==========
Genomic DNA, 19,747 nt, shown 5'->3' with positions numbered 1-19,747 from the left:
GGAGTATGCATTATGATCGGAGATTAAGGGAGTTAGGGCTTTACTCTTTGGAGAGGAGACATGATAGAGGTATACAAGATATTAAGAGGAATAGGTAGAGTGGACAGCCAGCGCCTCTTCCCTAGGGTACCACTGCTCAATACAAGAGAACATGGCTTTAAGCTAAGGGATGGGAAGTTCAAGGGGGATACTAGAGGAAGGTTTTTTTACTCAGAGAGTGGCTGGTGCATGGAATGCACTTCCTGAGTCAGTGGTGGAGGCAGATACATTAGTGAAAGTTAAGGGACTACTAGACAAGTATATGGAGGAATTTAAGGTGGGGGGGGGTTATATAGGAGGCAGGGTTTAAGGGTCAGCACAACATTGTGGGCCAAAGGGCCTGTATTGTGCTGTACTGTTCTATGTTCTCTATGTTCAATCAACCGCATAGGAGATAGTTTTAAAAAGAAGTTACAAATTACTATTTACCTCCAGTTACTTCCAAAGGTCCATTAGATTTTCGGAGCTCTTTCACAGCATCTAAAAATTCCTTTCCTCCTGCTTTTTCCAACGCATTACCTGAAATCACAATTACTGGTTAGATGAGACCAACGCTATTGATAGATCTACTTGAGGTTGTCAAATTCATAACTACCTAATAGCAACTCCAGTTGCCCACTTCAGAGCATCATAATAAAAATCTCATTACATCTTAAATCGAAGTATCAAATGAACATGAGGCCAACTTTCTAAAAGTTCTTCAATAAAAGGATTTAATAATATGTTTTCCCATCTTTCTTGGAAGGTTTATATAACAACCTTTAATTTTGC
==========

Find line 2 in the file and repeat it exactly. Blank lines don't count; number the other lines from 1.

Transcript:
GGAGTATGCATTATGATCGGAGATTAAGGGAGTTAGGGCTTTACTCTTTGGAGAGGAGACATGATAGAGGTATACAAGATATTAAGAGGAATAGGTAGAGTGGACAGCCAGCGCCTCTTCCCTAGGGTACCACTGCTCAATACAAGAGAACATGGCTTTAAGCTAAGGGATGGGAAGTTCAAGGGGGATACTAGAGGAAGGTTTTTTTACTCAGAGAGTGGCTGGTGCATGGAATGCACTTCCTGAGTCAGTGGTGGAGGCAGATACATTAGTGAAAGTTAAGGGACTACTAGACAAGTATATGGAGGAATTTAAGGTGGGGGGGGGTTATATAGGAGGCAGGGTTTAAGGGTCAGCACAACATTGTGGGCCAAAGGGCCTGTATTGTGCTGTACTGTTCTATGTTCTCTATGTTCAATCAACCGCATAGGAGATAGTTTTAAAAAGAAGTTACAAATTACTATTTACCTCCAGTTACTTCCAAAGGTCCATTAGATTTTCGGAGCTCTTTCACAGCATCTAAAAATTCCTTTCCTCCTGCTTTTTCCAACGCATTACCTGAAATCACAATTACTGGTTAGATGAGACCAACGCTATTGATAGATCTACTTGAGGTTGTCAAATTCATAACTACCTAATAGCAACTCCAGTTGCCCACTTCAGAGCATCATAATAAAAATCTCATTACATCTTAAATCGAAGTATCAAATGAACATGAGGCCAACTTTCTAAAAGTTCTTCAATAAAAGGATTTAATAATATGTTTTCCCATCTTTCTTGGAAGGTTTATATAACAACCTTTAATTTTGC